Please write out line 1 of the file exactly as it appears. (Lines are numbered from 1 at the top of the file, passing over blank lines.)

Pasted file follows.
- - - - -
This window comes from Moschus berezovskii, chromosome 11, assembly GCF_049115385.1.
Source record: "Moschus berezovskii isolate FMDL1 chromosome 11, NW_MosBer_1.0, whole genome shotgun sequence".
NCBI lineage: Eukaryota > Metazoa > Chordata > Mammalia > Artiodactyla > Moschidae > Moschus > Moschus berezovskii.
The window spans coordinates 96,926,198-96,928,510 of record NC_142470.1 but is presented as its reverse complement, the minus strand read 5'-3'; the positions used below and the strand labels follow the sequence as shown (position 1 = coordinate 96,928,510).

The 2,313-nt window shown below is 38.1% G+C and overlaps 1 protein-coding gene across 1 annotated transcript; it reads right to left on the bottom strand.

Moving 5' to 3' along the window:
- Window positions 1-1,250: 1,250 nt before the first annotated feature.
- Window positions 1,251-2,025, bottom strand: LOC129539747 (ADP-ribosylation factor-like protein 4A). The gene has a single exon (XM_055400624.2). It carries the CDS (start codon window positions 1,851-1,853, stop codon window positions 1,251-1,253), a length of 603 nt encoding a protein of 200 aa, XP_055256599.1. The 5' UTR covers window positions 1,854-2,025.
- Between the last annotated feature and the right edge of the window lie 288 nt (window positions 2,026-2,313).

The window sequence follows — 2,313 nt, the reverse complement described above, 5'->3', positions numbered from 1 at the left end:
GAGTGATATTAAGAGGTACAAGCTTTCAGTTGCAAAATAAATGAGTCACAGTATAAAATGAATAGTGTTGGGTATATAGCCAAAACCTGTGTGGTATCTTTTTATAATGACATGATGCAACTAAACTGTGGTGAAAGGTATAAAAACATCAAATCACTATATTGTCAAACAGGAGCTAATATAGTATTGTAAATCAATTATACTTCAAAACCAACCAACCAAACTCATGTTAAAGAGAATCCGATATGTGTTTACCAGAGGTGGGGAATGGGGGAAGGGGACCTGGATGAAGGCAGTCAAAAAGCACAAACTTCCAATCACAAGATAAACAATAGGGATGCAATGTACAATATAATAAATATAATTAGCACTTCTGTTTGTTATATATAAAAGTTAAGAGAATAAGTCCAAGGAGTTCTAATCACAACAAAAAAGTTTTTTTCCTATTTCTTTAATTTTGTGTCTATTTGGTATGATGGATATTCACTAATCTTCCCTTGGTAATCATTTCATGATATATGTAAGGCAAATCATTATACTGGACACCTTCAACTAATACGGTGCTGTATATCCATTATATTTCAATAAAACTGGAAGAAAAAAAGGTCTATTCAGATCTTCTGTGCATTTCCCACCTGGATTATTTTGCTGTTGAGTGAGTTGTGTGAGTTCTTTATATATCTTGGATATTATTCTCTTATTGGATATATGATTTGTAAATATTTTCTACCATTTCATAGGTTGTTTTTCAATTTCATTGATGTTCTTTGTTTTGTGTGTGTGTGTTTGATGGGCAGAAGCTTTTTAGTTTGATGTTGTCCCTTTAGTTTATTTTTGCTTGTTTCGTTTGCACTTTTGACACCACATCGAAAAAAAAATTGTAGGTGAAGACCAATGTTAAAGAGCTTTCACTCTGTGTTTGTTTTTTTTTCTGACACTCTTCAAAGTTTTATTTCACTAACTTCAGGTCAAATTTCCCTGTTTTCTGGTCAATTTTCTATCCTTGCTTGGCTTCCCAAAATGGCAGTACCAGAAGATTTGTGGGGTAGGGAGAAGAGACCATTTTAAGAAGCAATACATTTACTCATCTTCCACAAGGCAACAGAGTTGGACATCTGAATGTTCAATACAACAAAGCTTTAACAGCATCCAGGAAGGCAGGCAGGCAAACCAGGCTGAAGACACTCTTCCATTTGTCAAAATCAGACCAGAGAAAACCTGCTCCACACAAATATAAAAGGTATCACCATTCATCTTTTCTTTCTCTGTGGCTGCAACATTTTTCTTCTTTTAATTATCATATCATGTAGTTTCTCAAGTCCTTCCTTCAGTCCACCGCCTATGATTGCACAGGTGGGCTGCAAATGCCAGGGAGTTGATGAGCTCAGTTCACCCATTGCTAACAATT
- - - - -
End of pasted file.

This window comes from Moschus berezovskii, chromosome 11, assembly GCF_049115385.1.